Posts tagged with online statistics help

Almost all smart devices (phones, tablets, and computers) are made with touch screens. A concern of many consumers is the shelf life of the “touch” component of the screens. A consumer advocacy group wanted to inform its members of a range that they can expect their touch screens to last. The group took a sample of 26 screens and measured the life of the “touch” function of the screens. That is, they used digital devices to simulate billions of touches to determine the life of the screens. Of the 26 screens sampled, the average “touch” life was 90 months with a standard deviation of seven months. Construct a 98% confidence interval for the standard deviation of the life of the touch screens. Assume that the life of the touch screens has an approximately normal distribution. Round any intermediate calculations to no less than six decimal places and round the endpoints of the interval to four decimal places.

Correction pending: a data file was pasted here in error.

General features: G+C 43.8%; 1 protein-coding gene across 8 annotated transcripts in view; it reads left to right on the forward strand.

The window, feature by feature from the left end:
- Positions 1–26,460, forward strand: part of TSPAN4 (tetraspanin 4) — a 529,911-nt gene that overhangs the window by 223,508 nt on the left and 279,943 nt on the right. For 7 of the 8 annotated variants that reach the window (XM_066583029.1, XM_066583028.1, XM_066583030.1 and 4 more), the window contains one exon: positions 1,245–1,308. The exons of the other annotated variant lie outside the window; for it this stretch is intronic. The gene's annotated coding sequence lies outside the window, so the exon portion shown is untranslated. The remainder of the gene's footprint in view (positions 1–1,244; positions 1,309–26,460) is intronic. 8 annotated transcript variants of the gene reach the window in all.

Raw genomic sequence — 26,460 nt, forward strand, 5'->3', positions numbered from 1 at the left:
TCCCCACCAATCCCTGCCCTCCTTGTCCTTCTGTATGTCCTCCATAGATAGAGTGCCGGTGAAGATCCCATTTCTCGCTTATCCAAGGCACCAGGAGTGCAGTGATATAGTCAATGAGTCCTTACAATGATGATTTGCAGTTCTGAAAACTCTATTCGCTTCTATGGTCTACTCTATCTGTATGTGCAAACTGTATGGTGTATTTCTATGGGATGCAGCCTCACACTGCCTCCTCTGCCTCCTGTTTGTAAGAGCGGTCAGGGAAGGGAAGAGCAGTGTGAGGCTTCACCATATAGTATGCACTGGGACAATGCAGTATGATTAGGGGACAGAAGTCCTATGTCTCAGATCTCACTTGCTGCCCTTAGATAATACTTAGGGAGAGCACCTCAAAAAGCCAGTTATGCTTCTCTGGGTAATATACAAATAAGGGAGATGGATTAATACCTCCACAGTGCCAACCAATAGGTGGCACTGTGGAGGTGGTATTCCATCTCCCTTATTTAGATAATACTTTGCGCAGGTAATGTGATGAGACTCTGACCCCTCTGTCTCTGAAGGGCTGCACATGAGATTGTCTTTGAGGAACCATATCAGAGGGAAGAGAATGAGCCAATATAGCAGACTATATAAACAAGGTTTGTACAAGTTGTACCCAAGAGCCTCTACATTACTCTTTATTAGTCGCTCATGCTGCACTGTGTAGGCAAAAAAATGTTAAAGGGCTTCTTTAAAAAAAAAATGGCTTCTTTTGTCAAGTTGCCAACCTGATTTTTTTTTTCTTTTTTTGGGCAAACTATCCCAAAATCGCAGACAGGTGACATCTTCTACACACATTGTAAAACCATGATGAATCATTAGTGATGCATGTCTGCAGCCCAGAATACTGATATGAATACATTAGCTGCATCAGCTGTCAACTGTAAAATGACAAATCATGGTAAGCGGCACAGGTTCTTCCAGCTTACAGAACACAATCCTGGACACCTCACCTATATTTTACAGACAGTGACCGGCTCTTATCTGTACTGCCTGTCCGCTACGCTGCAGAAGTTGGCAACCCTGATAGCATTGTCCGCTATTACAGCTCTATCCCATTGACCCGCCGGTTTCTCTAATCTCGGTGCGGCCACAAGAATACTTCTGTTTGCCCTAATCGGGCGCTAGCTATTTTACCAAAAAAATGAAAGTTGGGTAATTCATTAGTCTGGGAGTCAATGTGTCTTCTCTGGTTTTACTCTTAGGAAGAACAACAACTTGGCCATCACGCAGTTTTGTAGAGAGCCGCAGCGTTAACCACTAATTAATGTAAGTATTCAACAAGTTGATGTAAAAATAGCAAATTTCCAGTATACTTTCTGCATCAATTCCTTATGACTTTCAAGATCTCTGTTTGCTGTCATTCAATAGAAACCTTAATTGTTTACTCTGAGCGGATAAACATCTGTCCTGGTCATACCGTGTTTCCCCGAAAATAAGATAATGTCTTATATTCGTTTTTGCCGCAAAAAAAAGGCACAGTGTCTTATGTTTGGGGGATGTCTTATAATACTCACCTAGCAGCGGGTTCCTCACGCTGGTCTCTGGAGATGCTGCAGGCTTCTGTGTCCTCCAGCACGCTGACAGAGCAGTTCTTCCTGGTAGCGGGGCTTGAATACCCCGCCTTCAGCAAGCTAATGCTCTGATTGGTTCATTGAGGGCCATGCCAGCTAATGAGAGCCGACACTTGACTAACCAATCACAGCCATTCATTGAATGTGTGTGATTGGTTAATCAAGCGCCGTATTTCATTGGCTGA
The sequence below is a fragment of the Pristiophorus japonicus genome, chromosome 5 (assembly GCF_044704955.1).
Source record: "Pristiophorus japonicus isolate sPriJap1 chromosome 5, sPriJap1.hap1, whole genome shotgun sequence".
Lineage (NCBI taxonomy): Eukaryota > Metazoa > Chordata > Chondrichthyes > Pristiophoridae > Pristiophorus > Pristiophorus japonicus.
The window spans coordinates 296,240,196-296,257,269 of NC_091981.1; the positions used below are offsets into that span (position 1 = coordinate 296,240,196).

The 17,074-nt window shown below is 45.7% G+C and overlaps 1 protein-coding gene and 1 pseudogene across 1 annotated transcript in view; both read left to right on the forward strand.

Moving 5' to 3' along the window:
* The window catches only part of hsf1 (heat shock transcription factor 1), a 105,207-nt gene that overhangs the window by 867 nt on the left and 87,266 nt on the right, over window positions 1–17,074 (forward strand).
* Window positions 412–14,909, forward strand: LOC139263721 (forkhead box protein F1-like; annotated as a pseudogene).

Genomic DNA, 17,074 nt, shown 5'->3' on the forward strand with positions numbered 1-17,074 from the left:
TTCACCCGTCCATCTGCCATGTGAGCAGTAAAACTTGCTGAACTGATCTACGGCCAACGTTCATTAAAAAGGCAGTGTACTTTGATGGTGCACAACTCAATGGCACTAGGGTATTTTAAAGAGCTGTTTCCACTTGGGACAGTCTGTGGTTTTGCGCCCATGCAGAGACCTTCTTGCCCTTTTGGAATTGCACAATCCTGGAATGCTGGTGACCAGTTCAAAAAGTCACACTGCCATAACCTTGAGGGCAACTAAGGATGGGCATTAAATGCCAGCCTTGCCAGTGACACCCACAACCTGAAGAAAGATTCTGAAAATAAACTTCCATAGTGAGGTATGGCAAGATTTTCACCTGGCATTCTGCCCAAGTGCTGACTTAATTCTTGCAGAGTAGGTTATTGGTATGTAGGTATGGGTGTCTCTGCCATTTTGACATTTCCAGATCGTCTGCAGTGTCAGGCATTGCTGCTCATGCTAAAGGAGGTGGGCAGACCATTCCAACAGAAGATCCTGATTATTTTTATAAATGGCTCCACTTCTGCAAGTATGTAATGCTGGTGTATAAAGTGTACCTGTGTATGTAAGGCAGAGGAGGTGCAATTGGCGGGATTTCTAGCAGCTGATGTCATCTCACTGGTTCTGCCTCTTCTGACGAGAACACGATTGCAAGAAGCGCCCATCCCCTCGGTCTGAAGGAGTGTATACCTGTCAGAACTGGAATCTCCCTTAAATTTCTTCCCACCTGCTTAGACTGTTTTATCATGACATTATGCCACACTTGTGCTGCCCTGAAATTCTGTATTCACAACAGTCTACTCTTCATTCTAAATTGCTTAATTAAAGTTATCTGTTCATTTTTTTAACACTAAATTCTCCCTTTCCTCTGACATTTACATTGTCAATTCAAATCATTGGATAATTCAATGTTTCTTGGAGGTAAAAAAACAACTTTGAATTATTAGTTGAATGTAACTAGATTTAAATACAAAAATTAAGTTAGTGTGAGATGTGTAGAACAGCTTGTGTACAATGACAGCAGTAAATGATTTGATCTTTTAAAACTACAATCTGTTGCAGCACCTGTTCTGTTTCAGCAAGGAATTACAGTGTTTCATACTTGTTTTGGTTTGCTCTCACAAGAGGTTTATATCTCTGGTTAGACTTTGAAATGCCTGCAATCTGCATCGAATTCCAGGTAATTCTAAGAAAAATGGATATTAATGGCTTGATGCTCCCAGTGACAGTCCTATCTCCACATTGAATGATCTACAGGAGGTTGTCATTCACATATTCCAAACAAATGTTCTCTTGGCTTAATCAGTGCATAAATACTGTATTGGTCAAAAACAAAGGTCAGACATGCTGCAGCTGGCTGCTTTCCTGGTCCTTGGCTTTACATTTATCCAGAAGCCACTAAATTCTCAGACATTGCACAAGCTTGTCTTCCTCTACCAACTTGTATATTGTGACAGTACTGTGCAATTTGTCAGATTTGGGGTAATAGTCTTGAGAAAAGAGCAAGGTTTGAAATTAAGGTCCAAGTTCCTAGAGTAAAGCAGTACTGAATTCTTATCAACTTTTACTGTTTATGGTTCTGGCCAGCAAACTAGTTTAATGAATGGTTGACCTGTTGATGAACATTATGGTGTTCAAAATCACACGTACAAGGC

A technician working for the Chase-National Food Additive Company would like to estimate the preserving ability of a new additive. This additive will be used for Auntie’s brand preserves. Based on past tests, it is believed that the time to spoilage for this additive has a standard deviation of 8 days. To be 95% confident of the true mean time to spoilage, what sample size will be needed to estimate the mean time to spoilage with an accuracy of one day?

The electric cooperative needs to know the mean household usage of electricity by its non-commercial customers in kWh per day. They would like the estimate to have a maximum error of 0.13 kWh. A previous study found that for an average family the standard deviation is 2.1 kWh and the mean is 15.8 kWh per day. If they are using a 99% level of confidence, how large of a sample is required to estimate the mean usage of electricity? Round your answer up to the next integer.